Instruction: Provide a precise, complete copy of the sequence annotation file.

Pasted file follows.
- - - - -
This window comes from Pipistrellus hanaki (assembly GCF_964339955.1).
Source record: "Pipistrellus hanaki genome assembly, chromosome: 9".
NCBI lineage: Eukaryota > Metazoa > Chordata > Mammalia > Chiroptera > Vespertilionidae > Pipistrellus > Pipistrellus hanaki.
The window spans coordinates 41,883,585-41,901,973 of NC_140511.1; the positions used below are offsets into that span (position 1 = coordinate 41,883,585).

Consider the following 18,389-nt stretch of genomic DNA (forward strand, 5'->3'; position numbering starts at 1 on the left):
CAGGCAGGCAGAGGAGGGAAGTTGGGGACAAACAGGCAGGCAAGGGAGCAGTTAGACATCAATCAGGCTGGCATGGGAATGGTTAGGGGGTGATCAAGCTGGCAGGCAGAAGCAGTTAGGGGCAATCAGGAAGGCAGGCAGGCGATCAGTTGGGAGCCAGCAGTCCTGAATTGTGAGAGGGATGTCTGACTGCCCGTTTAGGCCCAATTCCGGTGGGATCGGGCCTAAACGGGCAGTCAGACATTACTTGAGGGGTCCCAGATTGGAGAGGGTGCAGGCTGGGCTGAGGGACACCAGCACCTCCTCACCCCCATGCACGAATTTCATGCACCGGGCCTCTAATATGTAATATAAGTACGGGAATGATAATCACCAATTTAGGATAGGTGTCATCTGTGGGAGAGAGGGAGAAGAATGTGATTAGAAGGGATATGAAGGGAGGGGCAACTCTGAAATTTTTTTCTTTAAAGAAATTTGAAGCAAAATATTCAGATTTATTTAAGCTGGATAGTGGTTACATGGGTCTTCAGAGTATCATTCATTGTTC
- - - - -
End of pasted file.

This window comes from Pipistrellus hanaki (assembly GCF_964339955.1).
Source record: "Pipistrellus hanaki genome assembly, chromosome: 9".
NCBI lineage: Eukaryota > Metazoa > Chordata > Mammalia > Chiroptera > Vespertilionidae > Pipistrellus > Pipistrellus hanaki.
The window spans coordinates 41,883,585-41,901,973 of NC_140511.1; the positions used below are offsets into that span (position 1 = coordinate 41,883,585).

Consider the following 18,389-nt stretch of genomic DNA (forward strand, 5'->3'; position numbering starts at 1 on the left):
CAGGCAGGCAGAGGAGGGAAGTTGGGGACAAACAGGCAGGCAAGGGAGCAGTTAGACATCAATCAGGCTGGCATGGGAATGGTTAGGGGGTGATCAAGCTGGCAGGCAGAAGCAGTTAGGGGCAATCAGGAAGGCAGGCAGGCGATCAGTTGGGAGCCAGCAGTCCTGAATTGTGAGAGGGATGTCTGACTGCCCGTTTAGGCCCAATTCCGGTGGGATCGGGCCTAAACGGGCAGTCAGACATTACTTGAGGGGTCCCAGATTGGAGAGGGTGCAGGCTGGGCTGAGGGACACCAGCACCTCCTCACCCCCATGCACGAATTTCATGCACCGGGCCTCTAATATGTAATATAAGTACGGGAATGATAATCACCAATTTAGGATAGGTGTCATCTGTGGGAGAGAGGGAGAAGAATGTGATTAGAAGGGATATGAAGGGAGGGGCAACTCTGAAATTTTTTTCTTTAAAGAAATTTGAAGCAAAATATTCAGATTTATTTAAGCTGGATAGTGGTTACATGGGTCTTCAGAGTATCATTCATTGTTC